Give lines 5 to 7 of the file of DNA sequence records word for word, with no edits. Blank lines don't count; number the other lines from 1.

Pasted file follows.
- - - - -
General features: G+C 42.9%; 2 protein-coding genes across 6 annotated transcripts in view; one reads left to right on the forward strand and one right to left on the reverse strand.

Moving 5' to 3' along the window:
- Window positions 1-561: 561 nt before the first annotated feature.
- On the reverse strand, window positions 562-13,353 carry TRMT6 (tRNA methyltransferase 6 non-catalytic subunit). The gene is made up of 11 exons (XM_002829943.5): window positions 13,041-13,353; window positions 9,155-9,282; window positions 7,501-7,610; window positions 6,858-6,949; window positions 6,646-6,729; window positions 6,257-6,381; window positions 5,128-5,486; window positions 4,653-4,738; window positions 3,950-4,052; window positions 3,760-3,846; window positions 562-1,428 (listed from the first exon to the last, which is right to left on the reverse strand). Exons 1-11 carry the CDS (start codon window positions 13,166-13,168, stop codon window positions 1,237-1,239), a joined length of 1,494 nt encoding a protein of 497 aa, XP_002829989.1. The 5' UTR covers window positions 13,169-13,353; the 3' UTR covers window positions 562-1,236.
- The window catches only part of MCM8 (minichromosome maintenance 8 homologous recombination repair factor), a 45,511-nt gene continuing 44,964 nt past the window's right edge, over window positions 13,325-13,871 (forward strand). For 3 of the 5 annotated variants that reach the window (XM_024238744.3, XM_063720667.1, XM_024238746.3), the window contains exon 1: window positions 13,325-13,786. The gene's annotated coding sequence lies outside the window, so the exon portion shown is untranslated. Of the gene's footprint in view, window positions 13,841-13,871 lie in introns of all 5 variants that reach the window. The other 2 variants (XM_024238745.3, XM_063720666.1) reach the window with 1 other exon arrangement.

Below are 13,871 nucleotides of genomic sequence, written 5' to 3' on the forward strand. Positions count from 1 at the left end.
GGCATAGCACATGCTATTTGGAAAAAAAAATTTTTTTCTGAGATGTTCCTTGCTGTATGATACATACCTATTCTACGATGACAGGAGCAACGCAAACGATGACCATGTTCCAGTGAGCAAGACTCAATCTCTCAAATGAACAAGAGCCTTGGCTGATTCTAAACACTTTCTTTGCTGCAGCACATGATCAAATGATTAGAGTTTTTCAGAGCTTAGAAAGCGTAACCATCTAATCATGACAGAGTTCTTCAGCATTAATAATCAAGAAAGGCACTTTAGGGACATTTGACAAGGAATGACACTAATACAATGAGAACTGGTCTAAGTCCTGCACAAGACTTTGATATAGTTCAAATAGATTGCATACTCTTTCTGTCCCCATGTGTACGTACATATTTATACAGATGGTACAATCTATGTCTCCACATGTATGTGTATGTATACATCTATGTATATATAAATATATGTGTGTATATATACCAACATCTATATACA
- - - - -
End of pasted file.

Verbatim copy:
- The window catches only part of MCM8 (minichromosome maintenance 8 homologous recombination repair factor), a 45,511-nt gene continuing 44,964 nt past the window's right edge, over window positions 13,325-13,871 (forward strand). For 3 of the 5 annotated variants that reach the window (XM_024238744.3, XM_063720667.1, XM_024238746.3), the window contains exon 1: window positions 13,325-13,786. The gene's annotated coding sequence lies outside the window, so the exon portion shown is untranslated. Of the gene's footprint in view, window positions 13,841-13,871 lie in introns of all 5 variants that reach the window. The other 2 variants (XM_024238745.3, XM_063720666.1) reach the window with 1 other exon arrangement.

Below are 13,871 nucleotides of genomic sequence, written 5' to 3' on the forward strand. Positions count from 1 at the left end.
GGCATAGCACATGCTATTTGGAAAAAAAAATTTTTTTCTGAGATGTTCCTTGCTGTATGATACATACCTATTCTACGATGACAGGAGCAACGCAAACGATGACCATGTTCCAGTGAGCAAGACTCAATCTCTCAAATGAACAAGAGCCTTGGCTGATTCTAAACACTTTCTTTGCTGCAGCACATGATCAAATGATTAGAGTTTTTCAGAGCTTAGAAAGCGTAACCATCTAATCATGACAGAGTTCTTCAGCATTAATAATCAAGAAAGGCACTTTAGGGACATTTGACAAGGAATGACACTAATACAATGAGAACTGGTCTAAGTCCTGCACAAGACTTTGATATAGTTCAAATAGATTGCATACTCTTTCTGTCCCCATGTGTACGTACATATTTATACAGATGGTACAATCTATGTCTCCACATGTATGTGTATGTATACATCTATGTATATATAAATATATGTGTGTATATATACCAACATCTATATACA